• Discarded computers
  • Office electronic equipment
  • Entertainment device electronics
  • Mobile phones
  • Television sets
  • Refrigerators
  • ETC..
  • The re-usables, (working and repairable
    electronics) and secondary scrap (copper, steel,
    plastic, etc.) are "commodities". Because loads
    of surplus electronics are frequently commingled
    (good, recyclable, and non-recyclable), several
    public policy advocates apply the term "e-waste"
    broadly to all surplus electronics.

29
How much is used in the United States?
  • 2.37 million short tons

30
What are the current E-Waste recycling rates?
  • -Rates are not certain as E-Waste recycling is a
    relatively new issue. Materials were not used
    frequently until recently.
  • -U.S. in 2009- 25 electronics recycled
  • -38 of computers (18 million)
  • -17 of TVs (4.6 million)
  • -8 mobile devices (11.7 million)

31
How much landfill space could be saved?
  • - 1 of landfill space could be saved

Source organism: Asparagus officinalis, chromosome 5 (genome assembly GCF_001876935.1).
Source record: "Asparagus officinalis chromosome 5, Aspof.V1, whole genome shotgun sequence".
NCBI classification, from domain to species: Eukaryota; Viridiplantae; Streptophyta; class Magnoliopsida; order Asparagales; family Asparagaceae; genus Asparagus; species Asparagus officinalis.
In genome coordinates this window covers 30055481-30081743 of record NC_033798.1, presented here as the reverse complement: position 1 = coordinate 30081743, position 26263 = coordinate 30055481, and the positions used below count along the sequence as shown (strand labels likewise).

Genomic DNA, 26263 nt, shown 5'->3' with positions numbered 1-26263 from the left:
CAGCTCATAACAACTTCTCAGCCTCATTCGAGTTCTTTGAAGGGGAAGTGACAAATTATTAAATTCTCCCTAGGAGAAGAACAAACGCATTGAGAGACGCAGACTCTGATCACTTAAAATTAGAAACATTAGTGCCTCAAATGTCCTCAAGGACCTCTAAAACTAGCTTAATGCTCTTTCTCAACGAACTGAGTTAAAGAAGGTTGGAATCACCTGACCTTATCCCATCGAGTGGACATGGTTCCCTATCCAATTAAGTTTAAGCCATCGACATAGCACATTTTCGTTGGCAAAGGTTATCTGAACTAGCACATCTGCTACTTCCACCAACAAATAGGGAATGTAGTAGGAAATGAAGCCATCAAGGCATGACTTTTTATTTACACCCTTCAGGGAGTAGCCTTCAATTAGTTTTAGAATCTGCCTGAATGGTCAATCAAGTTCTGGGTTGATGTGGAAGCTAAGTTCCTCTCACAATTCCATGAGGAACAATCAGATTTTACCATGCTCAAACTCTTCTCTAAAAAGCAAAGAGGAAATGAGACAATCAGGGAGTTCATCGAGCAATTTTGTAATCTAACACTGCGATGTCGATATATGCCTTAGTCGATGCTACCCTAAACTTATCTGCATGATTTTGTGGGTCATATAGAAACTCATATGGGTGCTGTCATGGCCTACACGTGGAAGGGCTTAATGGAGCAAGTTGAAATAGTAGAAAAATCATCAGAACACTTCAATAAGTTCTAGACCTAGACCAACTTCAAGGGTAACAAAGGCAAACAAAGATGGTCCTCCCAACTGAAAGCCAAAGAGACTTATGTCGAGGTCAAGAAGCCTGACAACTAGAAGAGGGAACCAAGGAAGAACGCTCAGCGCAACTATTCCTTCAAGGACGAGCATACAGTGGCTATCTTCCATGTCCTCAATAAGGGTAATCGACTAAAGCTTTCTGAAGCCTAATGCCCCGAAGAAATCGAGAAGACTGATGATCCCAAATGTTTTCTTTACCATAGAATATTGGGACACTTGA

• - Between 2003 and 2005, electronic products
    available for EOL management were recycled or
    disposed of in the following approximate
    percentages
  • About 15-20 were collected for recycling. The
    recycled/disposed split remained fairly constant
    between 1999-2005. Although recycling continues
    to increase, the percentage recycled remains
    constant because of the ever-increasing number of
    electronics available for EOL management.
  • About 80-85 were disposed of (largely to
    landfills)

32
Special Facts
  • 80 to 85 percent of electronic products were
    discarded in landfills or incinerators, which can
    release certain toxics into the air.
  • E-waste represents 2 percent of America's trash
    in landfills, but it equals 70 percent of overall
    toxic waste. The extreme amount of lead in
    electronics alone causes damage in the central
    and peripheral nervous systems, the blood and the
    kidneys.
  • 20 to 50 million metric tons of e-waste are
    disposed worldwide every year.
  • Cell phones and other electronic items contain